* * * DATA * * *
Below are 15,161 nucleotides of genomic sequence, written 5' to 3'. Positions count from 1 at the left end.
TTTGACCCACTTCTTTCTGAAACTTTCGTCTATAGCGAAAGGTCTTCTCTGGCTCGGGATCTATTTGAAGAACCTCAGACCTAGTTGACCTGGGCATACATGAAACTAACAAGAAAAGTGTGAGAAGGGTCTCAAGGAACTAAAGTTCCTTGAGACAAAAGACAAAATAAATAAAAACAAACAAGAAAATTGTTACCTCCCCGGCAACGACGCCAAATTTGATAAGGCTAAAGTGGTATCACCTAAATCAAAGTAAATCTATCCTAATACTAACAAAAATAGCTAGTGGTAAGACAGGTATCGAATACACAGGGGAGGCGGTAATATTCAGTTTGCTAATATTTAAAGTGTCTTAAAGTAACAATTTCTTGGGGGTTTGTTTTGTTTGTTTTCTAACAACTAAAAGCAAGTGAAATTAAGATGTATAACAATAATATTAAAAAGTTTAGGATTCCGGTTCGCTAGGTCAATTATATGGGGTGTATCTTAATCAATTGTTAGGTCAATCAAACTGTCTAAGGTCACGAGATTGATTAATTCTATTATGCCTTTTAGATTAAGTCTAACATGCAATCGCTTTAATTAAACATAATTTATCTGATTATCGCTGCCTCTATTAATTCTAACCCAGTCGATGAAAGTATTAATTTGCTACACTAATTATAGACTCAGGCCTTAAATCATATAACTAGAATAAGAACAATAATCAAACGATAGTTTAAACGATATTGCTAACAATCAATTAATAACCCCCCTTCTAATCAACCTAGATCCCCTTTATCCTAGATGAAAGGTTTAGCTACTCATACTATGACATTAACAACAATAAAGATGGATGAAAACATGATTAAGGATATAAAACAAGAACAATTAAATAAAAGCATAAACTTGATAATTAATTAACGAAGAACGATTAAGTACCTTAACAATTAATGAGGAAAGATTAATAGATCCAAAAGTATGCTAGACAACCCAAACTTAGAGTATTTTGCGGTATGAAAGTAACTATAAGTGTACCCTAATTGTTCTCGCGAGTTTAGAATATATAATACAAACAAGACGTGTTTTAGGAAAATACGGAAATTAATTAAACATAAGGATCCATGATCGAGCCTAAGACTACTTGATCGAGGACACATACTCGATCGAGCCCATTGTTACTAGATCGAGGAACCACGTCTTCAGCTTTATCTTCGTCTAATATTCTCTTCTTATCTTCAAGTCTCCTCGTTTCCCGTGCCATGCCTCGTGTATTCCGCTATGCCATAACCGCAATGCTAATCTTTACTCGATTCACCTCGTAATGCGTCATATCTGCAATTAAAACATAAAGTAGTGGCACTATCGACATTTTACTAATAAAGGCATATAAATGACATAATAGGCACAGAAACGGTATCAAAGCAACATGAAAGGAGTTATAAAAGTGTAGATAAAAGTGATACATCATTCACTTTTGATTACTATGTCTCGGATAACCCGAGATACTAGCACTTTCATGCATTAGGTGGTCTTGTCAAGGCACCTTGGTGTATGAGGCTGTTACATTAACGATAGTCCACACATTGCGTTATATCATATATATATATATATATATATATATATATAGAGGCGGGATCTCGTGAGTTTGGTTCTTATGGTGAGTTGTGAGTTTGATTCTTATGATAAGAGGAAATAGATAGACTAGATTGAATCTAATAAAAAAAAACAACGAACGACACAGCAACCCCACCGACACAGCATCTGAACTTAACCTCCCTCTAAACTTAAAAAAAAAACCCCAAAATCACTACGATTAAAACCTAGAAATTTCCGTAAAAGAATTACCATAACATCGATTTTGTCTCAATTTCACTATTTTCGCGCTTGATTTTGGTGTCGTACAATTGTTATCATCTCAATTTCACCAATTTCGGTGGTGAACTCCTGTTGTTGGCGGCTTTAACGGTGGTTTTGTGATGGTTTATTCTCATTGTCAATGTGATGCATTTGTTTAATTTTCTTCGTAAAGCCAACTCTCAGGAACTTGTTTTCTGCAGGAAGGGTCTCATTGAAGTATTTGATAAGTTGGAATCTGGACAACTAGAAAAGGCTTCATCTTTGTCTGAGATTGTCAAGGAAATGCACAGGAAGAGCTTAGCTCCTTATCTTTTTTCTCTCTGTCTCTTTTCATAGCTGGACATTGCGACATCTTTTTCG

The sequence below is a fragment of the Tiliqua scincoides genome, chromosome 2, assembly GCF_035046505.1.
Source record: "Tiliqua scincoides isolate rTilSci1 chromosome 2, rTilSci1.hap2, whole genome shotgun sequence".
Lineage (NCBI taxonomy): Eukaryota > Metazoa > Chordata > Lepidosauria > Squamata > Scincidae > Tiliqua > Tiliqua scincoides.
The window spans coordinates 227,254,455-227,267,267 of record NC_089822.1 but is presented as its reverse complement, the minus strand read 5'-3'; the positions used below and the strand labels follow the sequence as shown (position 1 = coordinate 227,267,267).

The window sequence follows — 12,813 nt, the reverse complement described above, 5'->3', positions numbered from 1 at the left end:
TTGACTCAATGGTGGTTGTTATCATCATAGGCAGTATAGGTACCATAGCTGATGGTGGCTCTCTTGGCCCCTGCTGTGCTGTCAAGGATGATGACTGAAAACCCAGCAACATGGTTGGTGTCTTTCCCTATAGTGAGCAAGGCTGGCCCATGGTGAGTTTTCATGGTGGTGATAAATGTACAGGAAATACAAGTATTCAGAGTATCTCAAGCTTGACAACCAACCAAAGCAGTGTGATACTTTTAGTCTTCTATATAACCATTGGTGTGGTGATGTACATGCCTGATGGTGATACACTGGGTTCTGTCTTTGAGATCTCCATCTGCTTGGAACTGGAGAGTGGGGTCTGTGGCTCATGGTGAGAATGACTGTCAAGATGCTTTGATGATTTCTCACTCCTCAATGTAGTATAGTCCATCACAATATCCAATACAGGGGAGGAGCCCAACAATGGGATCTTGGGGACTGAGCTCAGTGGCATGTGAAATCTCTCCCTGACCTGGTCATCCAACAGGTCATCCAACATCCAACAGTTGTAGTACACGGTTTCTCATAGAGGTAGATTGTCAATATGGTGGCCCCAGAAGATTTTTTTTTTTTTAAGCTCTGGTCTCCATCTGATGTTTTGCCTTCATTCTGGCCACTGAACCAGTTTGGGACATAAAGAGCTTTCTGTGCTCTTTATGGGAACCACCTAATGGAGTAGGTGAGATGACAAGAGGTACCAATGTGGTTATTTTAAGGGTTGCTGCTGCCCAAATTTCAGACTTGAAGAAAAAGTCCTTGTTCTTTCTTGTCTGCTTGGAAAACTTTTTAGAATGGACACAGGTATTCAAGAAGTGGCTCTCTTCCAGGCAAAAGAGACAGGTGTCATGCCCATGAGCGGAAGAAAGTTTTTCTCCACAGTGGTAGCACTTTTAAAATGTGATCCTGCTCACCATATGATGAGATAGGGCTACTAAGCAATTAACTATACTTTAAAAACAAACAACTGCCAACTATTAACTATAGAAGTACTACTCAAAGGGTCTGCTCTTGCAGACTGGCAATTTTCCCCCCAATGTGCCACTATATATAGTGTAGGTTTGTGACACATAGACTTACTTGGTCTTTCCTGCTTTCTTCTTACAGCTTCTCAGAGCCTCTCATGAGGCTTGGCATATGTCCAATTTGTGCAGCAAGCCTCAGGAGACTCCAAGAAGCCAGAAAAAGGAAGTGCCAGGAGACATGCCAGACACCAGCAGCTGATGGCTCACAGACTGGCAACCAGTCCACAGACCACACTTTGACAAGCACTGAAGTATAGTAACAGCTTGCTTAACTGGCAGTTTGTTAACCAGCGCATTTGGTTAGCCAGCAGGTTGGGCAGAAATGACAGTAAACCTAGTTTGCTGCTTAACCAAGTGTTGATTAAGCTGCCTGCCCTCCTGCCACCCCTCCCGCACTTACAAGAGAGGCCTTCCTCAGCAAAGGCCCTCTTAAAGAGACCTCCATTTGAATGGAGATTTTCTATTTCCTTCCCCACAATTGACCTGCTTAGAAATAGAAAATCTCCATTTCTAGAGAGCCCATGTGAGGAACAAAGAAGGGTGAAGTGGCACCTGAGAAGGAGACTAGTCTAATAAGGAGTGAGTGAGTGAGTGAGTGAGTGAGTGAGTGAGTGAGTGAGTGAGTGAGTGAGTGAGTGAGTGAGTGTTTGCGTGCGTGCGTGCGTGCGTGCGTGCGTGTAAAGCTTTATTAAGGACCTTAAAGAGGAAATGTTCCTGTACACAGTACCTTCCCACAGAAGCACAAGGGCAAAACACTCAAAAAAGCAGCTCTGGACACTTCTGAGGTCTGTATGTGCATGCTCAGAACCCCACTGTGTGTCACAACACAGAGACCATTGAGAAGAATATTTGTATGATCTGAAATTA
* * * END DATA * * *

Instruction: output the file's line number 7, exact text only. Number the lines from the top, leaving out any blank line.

The window sequence follows — 12,813 nt, the reverse complement described above, 5'->3', positions numbered from 1 at the left end: